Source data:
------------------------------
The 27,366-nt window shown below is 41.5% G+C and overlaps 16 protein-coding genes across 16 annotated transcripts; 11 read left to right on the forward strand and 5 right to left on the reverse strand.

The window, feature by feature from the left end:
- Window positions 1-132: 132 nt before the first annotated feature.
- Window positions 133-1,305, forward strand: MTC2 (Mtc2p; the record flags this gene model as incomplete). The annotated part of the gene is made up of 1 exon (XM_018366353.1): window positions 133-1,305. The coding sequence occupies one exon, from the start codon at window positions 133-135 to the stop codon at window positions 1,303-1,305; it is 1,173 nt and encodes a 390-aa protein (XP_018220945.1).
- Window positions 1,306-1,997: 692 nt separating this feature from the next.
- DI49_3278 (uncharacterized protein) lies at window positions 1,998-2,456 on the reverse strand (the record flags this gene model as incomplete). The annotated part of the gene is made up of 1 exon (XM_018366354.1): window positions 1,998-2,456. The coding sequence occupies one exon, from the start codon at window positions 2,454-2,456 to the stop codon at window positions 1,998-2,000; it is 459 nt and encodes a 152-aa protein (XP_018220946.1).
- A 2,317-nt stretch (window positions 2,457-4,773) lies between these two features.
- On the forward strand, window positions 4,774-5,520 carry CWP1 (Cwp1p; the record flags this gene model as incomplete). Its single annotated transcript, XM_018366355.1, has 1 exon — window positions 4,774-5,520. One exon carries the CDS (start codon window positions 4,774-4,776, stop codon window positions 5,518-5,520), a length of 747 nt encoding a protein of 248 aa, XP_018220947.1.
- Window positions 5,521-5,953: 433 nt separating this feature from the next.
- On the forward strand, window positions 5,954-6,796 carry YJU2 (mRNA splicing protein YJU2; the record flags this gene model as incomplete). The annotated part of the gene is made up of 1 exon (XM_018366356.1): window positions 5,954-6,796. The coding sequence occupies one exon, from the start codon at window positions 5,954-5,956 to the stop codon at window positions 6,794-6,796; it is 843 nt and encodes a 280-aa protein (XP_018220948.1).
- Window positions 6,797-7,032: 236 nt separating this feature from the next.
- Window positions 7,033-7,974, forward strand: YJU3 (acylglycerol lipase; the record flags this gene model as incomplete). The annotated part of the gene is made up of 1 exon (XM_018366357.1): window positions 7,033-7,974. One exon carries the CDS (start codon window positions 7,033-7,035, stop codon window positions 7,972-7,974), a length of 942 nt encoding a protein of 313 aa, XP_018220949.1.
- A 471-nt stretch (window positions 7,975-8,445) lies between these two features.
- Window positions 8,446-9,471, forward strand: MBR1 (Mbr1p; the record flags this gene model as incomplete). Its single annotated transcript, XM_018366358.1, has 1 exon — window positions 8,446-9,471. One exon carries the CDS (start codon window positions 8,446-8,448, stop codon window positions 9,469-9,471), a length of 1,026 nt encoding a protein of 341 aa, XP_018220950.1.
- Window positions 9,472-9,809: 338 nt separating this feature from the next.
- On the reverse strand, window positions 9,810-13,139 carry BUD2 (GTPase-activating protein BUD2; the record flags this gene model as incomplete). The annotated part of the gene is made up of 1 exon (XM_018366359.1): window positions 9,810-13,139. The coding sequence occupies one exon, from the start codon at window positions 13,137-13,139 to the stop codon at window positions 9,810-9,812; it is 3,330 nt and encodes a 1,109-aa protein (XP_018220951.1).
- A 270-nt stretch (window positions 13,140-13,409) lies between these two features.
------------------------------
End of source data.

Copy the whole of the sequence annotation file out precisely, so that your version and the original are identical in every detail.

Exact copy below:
The 27,366-nt window shown below is 41.5% G+C and overlaps 16 protein-coding genes across 16 annotated transcripts; 11 read left to right on the forward strand and 5 right to left on the reverse strand.

The window, feature by feature from the left end:
- Window positions 1-132: 132 nt before the first annotated feature.
- Window positions 133-1,305, forward strand: MTC2 (Mtc2p; the record flags this gene model as incomplete). The annotated part of the gene is made up of 1 exon (XM_018366353.1): window positions 133-1,305. The coding sequence occupies one exon, from the start codon at window positions 133-135 to the stop codon at window positions 1,303-1,305; it is 1,173 nt and encodes a 390-aa protein (XP_018220945.1).
- Window positions 1,306-1,997: 692 nt separating this feature from the next.
- DI49_3278 (uncharacterized protein) lies at window positions 1,998-2,456 on the reverse strand (the record flags this gene model as incomplete). The annotated part of the gene is made up of 1 exon (XM_018366354.1): window positions 1,998-2,456. The coding sequence occupies one exon, from the start codon at window positions 2,454-2,456 to the stop codon at window positions 1,998-2,000; it is 459 nt and encodes a 152-aa protein (XP_018220946.1).
- A 2,317-nt stretch (window positions 2,457-4,773) lies between these two features.
- On the forward strand, window positions 4,774-5,520 carry CWP1 (Cwp1p; the record flags this gene model as incomplete). Its single annotated transcript, XM_018366355.1, has 1 exon — window positions 4,774-5,520. One exon carries the CDS (start codon window positions 4,774-4,776, stop codon window positions 5,518-5,520), a length of 747 nt encoding a protein of 248 aa, XP_018220947.1.
- Window positions 5,521-5,953: 433 nt separating this feature from the next.
- On the forward strand, window positions 5,954-6,796 carry YJU2 (mRNA splicing protein YJU2; the record flags this gene model as incomplete). The annotated part of the gene is made up of 1 exon (XM_018366356.1): window positions 5,954-6,796. The coding sequence occupies one exon, from the start codon at window positions 5,954-5,956 to the stop codon at window positions 6,794-6,796; it is 843 nt and encodes a 280-aa protein (XP_018220948.1).
- Window positions 6,797-7,032: 236 nt separating this feature from the next.
- Window positions 7,033-7,974, forward strand: YJU3 (acylglycerol lipase; the record flags this gene model as incomplete). The annotated part of the gene is made up of 1 exon (XM_018366357.1): window positions 7,033-7,974. One exon carries the CDS (start codon window positions 7,033-7,035, stop codon window positions 7,972-7,974), a length of 942 nt encoding a protein of 313 aa, XP_018220949.1.
- A 471-nt stretch (window positions 7,975-8,445) lies between these two features.
- Window positions 8,446-9,471, forward strand: MBR1 (Mbr1p; the record flags this gene model as incomplete). Its single annotated transcript, XM_018366358.1, has 1 exon — window positions 8,446-9,471. One exon carries the CDS (start codon window positions 8,446-8,448, stop codon window positions 9,469-9,471), a length of 1,026 nt encoding a protein of 341 aa, XP_018220950.1.
- Window positions 9,472-9,809: 338 nt separating this feature from the next.
- On the reverse strand, window positions 9,810-13,139 carry BUD2 (GTPase-activating protein BUD2; the record flags this gene model as incomplete). The annotated part of the gene is made up of 1 exon (XM_018366359.1): window positions 9,810-13,139. The coding sequence occupies one exon, from the start codon at window positions 13,137-13,139 to the stop codon at window positions 9,810-9,812; it is 3,330 nt and encodes a 1,109-aa protein (XP_018220951.1).
- A 270-nt stretch (window positions 13,140-13,409) lies between these two features.